Triathlon Nutrition during a race
Nutrition before and during the race can make the difference between success and failure in triathlon. The goal before the race is to properly recharge your glycogen stores so that you can perform at your full potential and not have any unpleasant digestive problems with the right Triathlon Nutrition. Due to the different competition distances in triathlon, load periods range from 20 min to +8 hours, with different requirements.
The amount of energy stored in the muscles and liver carbohydrates that your body will have at the beginning of the competition is only enough for a load duration of about 60-90 minutes. For exertion beyond that, such as in an Ironman or a bike race, you will be necessarily dependent on an exogenous (from outside) supply of energy. For a meaningful explanation and preparation of the topic of nutrition in triathlon, we differentiate in the following, the days before the race and the nutrition during the competition. Afterwards, we will give you some tips for the nutrition after the race.
The nutrition before triathlon:
Carbo-loading is an old and widely used strategy used in endurance sports.
You have probably heard that it involves filling the glycogen stores in the muscles and liver to the maximum.
Why? Think of your glycogen stores as your fuel. You're about to embark on a big journey and you're making sure you have enough fuel/energy in the tank. The more fuel you have, the longer you'll last until your next fuel stop.
In order to ensure sufficient and effective carbohydrate intake before the race, there are a few important points to keep in mind regarding nutrition:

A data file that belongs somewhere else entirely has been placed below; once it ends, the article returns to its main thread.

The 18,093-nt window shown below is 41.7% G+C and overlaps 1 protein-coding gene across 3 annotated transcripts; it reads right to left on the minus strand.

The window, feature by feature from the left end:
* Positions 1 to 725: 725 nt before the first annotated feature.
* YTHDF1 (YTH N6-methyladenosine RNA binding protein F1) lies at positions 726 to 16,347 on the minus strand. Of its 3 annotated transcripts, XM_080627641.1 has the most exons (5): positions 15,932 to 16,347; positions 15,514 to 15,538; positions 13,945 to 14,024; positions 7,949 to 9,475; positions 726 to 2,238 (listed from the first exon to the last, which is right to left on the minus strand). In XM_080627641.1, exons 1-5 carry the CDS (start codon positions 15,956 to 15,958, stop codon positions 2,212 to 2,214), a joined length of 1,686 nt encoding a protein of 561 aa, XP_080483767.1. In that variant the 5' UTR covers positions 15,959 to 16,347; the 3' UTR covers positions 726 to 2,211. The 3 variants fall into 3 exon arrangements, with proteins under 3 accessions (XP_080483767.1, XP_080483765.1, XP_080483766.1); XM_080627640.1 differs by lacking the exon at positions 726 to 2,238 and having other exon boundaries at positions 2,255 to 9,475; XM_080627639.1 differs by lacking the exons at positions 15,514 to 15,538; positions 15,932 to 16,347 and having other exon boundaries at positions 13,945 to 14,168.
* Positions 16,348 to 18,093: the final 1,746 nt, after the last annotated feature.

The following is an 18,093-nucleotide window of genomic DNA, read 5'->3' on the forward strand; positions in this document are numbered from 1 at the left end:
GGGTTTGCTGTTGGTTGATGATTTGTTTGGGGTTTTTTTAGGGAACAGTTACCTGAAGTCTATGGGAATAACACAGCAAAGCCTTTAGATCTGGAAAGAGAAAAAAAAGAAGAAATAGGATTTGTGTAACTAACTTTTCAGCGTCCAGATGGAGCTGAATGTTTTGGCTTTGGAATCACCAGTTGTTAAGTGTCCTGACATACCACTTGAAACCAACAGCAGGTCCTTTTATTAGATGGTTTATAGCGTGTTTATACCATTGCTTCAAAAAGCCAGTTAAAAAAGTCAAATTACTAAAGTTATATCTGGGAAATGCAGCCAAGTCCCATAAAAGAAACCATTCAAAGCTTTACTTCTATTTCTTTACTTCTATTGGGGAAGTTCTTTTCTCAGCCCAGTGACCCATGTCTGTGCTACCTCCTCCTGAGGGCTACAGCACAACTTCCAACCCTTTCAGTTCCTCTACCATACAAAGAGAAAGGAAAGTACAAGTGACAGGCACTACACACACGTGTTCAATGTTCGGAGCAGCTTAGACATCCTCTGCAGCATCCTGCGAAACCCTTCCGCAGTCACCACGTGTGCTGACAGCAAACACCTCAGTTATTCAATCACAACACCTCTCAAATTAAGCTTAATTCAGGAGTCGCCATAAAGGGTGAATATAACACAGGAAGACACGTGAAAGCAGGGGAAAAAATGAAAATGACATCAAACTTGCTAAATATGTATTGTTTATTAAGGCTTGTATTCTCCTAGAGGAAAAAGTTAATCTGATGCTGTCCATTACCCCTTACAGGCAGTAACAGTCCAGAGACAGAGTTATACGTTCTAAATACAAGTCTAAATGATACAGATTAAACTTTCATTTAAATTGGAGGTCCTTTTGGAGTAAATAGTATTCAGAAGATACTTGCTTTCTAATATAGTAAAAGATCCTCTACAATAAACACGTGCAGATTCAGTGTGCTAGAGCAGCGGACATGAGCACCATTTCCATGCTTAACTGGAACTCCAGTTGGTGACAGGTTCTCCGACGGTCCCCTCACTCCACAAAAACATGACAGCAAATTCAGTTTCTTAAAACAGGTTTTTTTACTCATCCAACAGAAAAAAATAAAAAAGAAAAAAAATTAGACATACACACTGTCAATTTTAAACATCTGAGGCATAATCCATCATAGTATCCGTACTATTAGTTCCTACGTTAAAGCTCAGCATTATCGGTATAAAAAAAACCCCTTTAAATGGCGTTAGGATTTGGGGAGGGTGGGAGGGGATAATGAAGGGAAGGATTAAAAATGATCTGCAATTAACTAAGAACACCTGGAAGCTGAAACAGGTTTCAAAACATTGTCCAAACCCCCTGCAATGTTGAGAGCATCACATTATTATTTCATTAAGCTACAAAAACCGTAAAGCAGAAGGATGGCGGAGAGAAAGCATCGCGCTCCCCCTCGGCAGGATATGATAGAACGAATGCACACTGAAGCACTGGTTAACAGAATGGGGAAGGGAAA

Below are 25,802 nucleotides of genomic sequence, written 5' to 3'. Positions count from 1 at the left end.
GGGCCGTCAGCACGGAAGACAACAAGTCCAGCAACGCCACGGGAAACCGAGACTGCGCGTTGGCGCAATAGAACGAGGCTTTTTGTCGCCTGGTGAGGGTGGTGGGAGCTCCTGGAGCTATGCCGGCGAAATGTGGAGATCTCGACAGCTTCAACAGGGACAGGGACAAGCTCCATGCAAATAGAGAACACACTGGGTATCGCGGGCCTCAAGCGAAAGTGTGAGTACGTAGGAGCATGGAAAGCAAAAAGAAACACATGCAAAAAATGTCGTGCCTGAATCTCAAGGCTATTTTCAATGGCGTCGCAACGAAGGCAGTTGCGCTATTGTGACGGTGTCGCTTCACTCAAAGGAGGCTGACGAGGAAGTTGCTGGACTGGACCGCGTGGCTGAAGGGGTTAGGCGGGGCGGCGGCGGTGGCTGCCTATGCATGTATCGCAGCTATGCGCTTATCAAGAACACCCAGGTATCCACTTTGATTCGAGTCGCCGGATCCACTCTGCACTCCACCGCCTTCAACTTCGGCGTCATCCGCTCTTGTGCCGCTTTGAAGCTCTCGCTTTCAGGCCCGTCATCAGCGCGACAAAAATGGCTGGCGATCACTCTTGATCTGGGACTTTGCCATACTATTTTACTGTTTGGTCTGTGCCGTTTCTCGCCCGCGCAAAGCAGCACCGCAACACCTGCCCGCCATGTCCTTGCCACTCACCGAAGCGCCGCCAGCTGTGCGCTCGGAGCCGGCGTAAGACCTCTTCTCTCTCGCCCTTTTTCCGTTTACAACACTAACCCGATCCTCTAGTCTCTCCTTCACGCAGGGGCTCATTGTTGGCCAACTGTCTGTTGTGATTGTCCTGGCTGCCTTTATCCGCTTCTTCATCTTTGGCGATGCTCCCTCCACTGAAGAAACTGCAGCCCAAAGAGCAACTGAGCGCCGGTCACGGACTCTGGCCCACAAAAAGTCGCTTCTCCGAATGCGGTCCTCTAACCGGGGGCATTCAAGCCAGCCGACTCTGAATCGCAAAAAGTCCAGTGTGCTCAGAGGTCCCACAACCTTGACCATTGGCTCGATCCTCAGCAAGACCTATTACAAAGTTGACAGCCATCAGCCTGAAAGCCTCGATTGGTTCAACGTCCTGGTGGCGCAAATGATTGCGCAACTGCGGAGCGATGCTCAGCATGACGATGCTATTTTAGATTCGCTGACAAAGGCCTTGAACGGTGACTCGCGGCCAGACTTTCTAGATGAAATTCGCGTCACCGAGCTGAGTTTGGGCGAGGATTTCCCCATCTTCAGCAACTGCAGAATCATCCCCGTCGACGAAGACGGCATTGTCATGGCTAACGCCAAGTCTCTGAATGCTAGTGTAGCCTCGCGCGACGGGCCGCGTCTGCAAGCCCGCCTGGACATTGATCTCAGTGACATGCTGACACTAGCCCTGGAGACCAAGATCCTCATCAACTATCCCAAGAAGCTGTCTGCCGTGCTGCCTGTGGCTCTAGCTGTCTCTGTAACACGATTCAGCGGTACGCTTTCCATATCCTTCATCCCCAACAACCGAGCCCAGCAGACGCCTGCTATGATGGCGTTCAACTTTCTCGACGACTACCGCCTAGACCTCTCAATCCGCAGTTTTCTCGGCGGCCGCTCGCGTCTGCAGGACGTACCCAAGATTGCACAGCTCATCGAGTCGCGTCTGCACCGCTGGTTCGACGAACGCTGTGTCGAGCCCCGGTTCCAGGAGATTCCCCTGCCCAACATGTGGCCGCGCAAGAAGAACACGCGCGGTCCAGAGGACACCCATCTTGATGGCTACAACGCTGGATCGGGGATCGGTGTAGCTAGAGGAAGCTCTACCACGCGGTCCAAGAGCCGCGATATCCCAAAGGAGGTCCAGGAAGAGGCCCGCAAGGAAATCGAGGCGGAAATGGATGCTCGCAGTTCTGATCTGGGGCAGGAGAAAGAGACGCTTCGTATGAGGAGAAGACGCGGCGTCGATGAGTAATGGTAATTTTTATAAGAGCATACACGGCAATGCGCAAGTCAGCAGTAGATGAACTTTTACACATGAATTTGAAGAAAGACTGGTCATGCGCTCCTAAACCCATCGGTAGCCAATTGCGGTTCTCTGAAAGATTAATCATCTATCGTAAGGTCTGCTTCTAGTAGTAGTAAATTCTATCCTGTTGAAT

1) Start early before the triathlon.
You should start eating enough carbohydrates in the last 3-4 days before the triathlon. Increase this percentage in your diet, for example by adding an extra portion of carbohydrates (toast, rice, potatoes, pasta) to every meal. Aim for about 8-12 grams per kilogram of body weight of carbohydrates to fully replenish glycogen stores. This would mean an intake of 560-840g of carbohydrates for a 70kg triathlete.
2) Many helps a lot?
According to the motto "Always put it in" ? No.
Note that if you eat or drink too many carbohydrates in preparation, they can be counterproductive. Especially if the proportion of carbohydrates in your previous diet has not been so high, you should gradually increase the amount (even in the training phases before now and then). Otherwise, the unusual amount for the body could lead to gastrointestinal problems or too much weight gain.
3) Reduce fat-rich and high-fiber foods.
Eating more carbohydrates means that the majority of your daily calories come from carbohydrates. Foods high in fat, protein and fiber, which should be included in a normal balanced diet, should now be greatly reduced. Especially if you have a sensitive stomach, you should greatly reduce or avoid fiber-rich foods such as fruits and vegetables, legumes, and whole grains.
4) Reduce your workout
Less training and more calories in your diet or drinking will naturally lead to fuller glycogen stores. If you keep going full throttle in your workouts, it will tap into your glycogen stores every time.
5) The race day / morning > Before the start.
The pre-race energy intake is important for morning races, as it can restore liver glycogen depleted overnight and provide a continuous supply of carbohydrates from the gut during the first part of the race. The characteristics of, for example, an Ironman, individual preferences for eating and drinking, and tolerance will determine the amount, type, and timing of food intake prior to the race; this should be well practiced to develop an individualized record.